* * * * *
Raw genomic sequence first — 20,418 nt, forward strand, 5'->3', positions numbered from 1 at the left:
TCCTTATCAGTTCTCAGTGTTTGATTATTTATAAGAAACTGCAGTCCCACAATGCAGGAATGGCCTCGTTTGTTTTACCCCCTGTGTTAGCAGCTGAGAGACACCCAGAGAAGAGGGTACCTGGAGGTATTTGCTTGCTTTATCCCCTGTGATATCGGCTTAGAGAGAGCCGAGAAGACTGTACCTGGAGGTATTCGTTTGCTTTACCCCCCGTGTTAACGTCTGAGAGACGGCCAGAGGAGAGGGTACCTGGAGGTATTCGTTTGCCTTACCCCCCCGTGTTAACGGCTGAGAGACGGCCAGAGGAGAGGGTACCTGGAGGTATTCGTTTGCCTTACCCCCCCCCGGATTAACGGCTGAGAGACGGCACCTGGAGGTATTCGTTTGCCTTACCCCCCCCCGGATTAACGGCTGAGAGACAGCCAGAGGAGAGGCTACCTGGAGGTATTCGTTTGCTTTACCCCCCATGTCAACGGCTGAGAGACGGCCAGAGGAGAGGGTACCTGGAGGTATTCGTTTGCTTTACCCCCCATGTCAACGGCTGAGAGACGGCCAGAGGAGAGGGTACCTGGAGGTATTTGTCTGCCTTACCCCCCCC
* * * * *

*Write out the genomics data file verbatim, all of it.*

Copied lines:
Raw genomic sequence first — 20,418 nt, forward strand, 5'->3', positions numbered from 1 at the left:
TCCTTATCAGTTCTCAGTGTTTGATTATTTATAAGAAACTGCAGTCCCACAATGCAGGAATGGCCTCGTTTGTTTTACCCCCTGTGTTAGCAGCTGAGAGACACCCAGAGAAGAGGGTACCTGGAGGTATTTGCTTGCTTTATCCCCTGTGATATCGGCTTAGAGAGAGCCGAGAAGACTGTACCTGGAGGTATTCGTTTGCTTTACCCCCCGTGTTAACGTCTGAGAGACGGCCAGAGGAGAGGGTACCTGGAGGTATTCGTTTGCCTTACCCCCCCGTGTTAACGGCTGAGAGACGGCCAGAGGAGAGGGTACCTGGAGGTATTCGTTTGCCTTACCCCCCCCCGGATTAACGGCTGAGAGACGGCACCTGGAGGTATTCGTTTGCCTTACCCCCCCCCGGATTAACGGCTGAGAGACAGCCAGAGGAGAGGCTACCTGGAGGTATTCGTTTGCTTTACCCCCCATGTCAACGGCTGAGAGACGGCCAGAGGAGAGGGTACCTGGAGGTATTCGTTTGCTTTACCCCCCATGTCAACGGCTGAGAGACGGCCAGAGGAGAGGGTACCTGGAGGTATTTGTCTGCCTTACCCCCCCC